Take note, anybody can have a copy of the mzhash but you can also have a copy of it and just simply change the multiplier to another value.
In this way, the HASH VALUE changes. So whats the big deal by having a copy of mzhash... and security now comes
to your system.

Thank you so much for all your time evaluating mzhash and reading this long notes... he he. ;-) I'll post the article soon.
I'll writting it so that most of the questions such as 'how to make a copyprotection program','how to create a serial key','how can
you be sure that the data was changed',etc... the article will give clarity to developers what they are searching for.

Its gonna be written for all our needs and benefit. Good day everyone!


-MzDarkReligion



ENTIRE THREAD

The strength of Logarithm... Posted by Mz @ 9/7/2004 4:06:53 AM
RE: The strength of Logarithm... Posted by Wild Fire @ 9/7/2004 4:23:00 AM
RE: The strength of Logarithm... Posted by Alexander Federizo @ 9/7/2004 4:56:54 AM
RE: The strength of Logarithm... Posted by Mz @ 9/7/2004 5:07:57 AM
RE: The strength of Logarithm... Posted by Alexander Federizo @ 9/7/2004 6:40:06 AM
RE: The strength of Logarithm... Posted by Mz @ 9/7/2004 7:00:06 AM
RE: The strength of Logarithm... Posted by Alexander Federizo @ 9/7/2004 7:23:24 AM
RE: The strength of Logarithm... Posted by Mz @ 9/10/2004 12:47:34 PM
RE: The strength of Logarithms... Posted by Alexander Federizo @ 9/10/2004 6:07:12 PM
RE: The strength of Logarithm... Posted by Boudewijn Lutgerink @ 9/10/2004 8:43:15 AM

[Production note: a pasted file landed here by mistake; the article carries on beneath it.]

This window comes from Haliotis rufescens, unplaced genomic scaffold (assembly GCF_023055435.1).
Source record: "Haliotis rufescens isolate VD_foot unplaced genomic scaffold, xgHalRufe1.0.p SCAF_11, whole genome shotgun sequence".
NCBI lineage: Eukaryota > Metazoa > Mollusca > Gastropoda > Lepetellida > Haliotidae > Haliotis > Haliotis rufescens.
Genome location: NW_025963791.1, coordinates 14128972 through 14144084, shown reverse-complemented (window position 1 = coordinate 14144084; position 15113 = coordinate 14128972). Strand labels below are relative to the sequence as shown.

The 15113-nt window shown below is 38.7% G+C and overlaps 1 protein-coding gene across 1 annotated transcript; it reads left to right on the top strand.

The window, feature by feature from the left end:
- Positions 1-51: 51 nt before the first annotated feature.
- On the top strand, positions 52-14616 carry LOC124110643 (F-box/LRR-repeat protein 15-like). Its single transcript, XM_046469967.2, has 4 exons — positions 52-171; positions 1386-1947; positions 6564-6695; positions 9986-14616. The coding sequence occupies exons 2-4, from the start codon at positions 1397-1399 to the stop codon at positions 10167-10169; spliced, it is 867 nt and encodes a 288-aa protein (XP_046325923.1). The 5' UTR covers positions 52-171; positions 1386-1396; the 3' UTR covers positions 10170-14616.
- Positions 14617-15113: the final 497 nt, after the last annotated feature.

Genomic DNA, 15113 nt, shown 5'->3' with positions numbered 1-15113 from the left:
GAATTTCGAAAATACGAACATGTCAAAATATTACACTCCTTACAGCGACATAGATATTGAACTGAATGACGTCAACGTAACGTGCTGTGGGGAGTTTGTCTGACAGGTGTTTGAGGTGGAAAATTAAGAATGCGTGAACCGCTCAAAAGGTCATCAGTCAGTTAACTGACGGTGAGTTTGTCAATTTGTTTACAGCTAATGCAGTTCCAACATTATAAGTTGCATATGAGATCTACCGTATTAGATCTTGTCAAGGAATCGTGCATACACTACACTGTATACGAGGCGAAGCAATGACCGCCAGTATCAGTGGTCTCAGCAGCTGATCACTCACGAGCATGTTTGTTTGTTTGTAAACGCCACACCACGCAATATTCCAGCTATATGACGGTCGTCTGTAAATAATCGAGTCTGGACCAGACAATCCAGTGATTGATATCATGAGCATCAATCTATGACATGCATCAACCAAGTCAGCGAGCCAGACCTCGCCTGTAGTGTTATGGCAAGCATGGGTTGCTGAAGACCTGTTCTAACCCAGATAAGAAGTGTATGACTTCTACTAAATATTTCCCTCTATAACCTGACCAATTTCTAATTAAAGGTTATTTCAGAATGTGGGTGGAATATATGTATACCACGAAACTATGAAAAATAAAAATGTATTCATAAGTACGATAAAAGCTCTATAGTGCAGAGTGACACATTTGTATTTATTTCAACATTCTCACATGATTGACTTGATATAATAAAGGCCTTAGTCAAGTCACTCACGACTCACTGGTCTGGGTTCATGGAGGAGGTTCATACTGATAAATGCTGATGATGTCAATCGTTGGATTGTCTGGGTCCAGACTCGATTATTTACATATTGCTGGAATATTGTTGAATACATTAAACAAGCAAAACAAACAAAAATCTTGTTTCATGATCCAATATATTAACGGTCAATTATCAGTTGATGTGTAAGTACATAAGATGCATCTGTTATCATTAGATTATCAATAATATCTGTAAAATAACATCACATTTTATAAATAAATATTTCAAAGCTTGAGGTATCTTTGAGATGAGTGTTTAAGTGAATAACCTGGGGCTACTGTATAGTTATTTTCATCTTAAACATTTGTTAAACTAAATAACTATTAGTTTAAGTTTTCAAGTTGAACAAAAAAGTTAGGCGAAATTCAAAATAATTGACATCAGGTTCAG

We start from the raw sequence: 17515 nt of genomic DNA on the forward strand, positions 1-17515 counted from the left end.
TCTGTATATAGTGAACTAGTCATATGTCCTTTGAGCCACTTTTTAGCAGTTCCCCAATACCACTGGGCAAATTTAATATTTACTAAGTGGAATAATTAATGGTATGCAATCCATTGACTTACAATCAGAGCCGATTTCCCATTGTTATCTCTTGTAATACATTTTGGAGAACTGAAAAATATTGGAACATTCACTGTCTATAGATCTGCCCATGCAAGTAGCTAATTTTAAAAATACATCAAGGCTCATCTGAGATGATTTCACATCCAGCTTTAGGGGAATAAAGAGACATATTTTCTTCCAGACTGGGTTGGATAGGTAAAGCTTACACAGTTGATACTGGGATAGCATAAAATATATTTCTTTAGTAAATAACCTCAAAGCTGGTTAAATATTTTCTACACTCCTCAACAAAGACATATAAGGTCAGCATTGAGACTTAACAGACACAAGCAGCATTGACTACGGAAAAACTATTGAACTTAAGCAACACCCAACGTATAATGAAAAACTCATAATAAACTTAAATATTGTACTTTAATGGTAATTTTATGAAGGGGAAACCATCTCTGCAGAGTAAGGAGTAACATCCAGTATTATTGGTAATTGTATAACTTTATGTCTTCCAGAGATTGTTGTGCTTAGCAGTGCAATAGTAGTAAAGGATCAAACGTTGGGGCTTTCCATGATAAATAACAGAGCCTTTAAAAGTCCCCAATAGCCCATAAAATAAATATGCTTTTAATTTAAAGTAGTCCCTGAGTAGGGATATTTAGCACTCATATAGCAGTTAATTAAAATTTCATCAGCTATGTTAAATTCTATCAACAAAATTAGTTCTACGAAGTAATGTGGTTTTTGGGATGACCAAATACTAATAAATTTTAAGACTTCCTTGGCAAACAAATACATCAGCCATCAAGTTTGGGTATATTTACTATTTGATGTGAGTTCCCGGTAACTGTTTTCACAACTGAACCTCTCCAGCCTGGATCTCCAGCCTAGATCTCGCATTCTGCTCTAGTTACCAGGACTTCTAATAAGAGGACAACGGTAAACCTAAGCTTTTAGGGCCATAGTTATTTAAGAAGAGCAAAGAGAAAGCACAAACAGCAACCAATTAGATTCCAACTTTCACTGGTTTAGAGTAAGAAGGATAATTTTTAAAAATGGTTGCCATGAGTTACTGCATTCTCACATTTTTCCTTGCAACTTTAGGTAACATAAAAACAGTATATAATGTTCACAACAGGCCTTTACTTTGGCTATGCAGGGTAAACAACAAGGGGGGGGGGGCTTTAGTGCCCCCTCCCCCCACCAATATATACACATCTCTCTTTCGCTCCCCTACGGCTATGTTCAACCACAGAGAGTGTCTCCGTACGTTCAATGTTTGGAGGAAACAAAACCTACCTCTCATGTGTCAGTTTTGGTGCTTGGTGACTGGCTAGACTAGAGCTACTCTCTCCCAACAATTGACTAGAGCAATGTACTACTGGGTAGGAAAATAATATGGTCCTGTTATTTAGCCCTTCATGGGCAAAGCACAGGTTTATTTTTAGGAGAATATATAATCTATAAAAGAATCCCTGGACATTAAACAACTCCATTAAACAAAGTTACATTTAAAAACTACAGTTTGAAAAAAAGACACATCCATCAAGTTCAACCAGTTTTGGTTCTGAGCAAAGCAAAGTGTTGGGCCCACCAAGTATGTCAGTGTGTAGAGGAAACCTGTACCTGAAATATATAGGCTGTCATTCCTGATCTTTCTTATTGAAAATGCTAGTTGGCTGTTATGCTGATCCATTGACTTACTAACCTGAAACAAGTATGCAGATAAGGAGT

An adhoc Article... mzhash Posted by Mz @ 9/10/2004 9:35:34 AM
RE: An adhoc Article... mzhash Posted by Alexander Federizo @ 9/10/2004 5:53:58 PM
RE: An adhoc Article... mzhash Posted by Mz @ 9/11/2004 4:30:58 AM
RE: An adhoc Article... mzhash Posted by Sergey Karimov @ 9/11/2004 5:10:55 AM
RE: An adhoc Article... mzhash Posted by Mz @ 9/11/2004 6:45:48 AM
RE: An adhoc Article... mzhash Posted by Mz @ 9/11/2004 7:00:53 AM
RE: An adhoc Article... mzhash Posted by Sergey Karimov @ 9/11/2004 3:20:46 PM
RE: An adhoc Article... mzhash Posted by Sergey Karimov @ 9/11/2004 3:42:35 PM
RE: An adhoc Article... mzhash Posted by Mz @ 9/12/2004 10:19:23 AM
RE: An adhoc Article... mzhash Posted by Sergey Karimov @ 9/12/2004 4:13:36 PM
RE: An adhoc Article... mzhash Posted by Mz @ 9/13/2004 3:19:33 AM
An approach for Intelectual Property Protection... Posted by Mz @ 9/11/2004 7:12:08 AM
RE: An approach for Intelectual Property Protec... Posted by Dale Dedoroy @ 9/13/2004 4:14:20 AM
RE: An approach for Intelectual Property Protec... Posted by Mz @ 9/13/2004 5:27:30 AM